Listed in: Spanish, as SPAN-394
Formerly listed as: SPAN-94
Ilan Stavans (Section 01)
A cultural study of language in the Hispanic world (Spain, Latin America, the Caribbean, and the United States), this course spans almost 500 years, from the arrival of Spanish to the Americas with Columbus' first voyage, to present-day "pocho lingo" in Los Angeles. It focuses on the verbal interactions between the missionaries to Florida and the Southwest and the indigenous populations, the linguistic repercussions of the Treaty of Guadalupe Hidalgo of 1848, the age of acculturation in the early half of the twentieth century, the political agitation of the Chicano Movement as manifested in word games, and the hip-hop age of agitprop. Students will analyze works by Junot Díaz, Ana Lydia Vega, Giannina Braschi, Susana Chávez-Silverman, Luis Humberto Crosthwaite, and others. Topics like translation, bilingual education, lexicography, advertising, sports, and the impact of mass and social media will be contemplated. Emphasis will be made on the various modalities of Spanglish, such as Dominicanish, Cubonics, and Nuyorican. Plus, the development of Spanglish as a street jargon will be compared to Yiddish, Black English, and other minority tongues. Conducted in Spanish.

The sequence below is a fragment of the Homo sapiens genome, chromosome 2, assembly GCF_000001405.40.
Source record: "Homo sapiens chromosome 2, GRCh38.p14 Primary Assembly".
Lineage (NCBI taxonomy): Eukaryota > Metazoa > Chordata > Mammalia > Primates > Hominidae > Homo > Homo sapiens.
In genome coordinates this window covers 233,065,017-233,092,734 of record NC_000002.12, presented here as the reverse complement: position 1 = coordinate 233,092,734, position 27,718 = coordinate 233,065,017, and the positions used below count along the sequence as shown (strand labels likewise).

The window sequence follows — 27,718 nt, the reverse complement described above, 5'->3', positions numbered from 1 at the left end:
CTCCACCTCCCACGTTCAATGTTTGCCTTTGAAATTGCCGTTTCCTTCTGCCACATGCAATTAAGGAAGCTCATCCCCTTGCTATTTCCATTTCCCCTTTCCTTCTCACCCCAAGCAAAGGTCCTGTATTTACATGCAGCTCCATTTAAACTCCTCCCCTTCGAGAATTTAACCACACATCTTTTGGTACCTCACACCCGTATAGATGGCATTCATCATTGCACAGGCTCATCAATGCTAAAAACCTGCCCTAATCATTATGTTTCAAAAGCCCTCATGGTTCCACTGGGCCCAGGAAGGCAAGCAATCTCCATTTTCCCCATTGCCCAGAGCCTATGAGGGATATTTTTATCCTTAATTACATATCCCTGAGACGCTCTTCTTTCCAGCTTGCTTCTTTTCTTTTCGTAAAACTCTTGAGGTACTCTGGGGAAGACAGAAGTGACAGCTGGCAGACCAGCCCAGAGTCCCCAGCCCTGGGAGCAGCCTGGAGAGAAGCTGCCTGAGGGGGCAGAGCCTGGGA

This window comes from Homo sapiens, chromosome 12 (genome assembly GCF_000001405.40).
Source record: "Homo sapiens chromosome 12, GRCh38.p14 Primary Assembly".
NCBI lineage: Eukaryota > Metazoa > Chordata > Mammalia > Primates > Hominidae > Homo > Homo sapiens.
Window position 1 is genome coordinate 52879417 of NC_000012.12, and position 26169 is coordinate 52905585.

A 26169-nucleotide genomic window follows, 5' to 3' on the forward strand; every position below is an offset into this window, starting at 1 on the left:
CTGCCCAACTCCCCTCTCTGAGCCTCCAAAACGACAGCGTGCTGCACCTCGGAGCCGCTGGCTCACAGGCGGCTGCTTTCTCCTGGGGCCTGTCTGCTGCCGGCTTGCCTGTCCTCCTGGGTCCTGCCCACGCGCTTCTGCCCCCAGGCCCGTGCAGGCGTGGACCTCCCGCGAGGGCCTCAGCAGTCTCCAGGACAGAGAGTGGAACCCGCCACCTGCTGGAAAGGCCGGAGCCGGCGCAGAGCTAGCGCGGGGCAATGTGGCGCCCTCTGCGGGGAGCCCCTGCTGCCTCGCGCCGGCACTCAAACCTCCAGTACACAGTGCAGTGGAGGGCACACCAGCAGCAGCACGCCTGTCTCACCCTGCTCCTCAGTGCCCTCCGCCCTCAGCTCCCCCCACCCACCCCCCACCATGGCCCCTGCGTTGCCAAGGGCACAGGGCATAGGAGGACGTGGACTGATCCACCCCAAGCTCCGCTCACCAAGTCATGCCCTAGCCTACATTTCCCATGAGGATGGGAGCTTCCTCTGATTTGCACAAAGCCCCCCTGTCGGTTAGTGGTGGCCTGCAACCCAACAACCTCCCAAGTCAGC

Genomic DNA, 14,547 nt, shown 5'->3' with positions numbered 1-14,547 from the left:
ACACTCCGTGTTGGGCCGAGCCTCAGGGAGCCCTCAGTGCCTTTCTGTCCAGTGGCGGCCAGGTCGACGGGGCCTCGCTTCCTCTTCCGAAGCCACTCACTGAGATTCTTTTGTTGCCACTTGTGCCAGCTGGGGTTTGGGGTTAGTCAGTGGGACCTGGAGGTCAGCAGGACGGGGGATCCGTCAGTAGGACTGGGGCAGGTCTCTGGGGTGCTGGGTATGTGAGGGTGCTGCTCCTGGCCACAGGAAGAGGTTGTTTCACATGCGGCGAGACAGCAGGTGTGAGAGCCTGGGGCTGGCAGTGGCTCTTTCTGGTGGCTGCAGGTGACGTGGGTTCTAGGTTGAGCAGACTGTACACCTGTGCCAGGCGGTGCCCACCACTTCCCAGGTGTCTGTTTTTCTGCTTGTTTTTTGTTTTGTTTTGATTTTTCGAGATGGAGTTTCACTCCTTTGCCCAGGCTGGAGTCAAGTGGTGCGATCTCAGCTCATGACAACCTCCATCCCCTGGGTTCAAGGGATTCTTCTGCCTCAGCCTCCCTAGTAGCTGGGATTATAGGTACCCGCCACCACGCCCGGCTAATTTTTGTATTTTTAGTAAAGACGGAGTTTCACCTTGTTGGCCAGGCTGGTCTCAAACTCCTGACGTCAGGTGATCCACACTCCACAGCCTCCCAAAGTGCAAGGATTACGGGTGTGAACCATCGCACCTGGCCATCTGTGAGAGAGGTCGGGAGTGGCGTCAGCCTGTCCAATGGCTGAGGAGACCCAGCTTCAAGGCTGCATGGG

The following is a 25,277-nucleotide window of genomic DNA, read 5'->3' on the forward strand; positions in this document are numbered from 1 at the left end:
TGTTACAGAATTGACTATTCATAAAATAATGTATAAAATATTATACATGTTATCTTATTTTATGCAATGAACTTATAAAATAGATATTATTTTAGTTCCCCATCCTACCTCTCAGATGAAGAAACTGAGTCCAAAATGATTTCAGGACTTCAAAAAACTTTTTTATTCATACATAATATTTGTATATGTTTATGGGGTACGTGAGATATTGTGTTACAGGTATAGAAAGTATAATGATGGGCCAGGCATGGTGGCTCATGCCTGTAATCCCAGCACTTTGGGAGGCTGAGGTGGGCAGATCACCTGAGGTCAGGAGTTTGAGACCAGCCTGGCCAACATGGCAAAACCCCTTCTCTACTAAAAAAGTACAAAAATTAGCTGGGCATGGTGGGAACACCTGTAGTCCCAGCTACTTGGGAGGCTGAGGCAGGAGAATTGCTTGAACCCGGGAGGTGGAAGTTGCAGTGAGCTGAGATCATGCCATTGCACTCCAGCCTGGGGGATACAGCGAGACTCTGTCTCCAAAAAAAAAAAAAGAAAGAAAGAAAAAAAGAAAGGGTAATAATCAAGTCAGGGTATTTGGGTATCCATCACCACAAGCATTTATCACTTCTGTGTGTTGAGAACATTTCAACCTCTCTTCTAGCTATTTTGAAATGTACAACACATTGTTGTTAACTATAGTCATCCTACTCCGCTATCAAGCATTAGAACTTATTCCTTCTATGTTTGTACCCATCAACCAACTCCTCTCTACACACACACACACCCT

Requisite: SPAN 211 or consent of the instructor. Fall semester. Professor Stavans.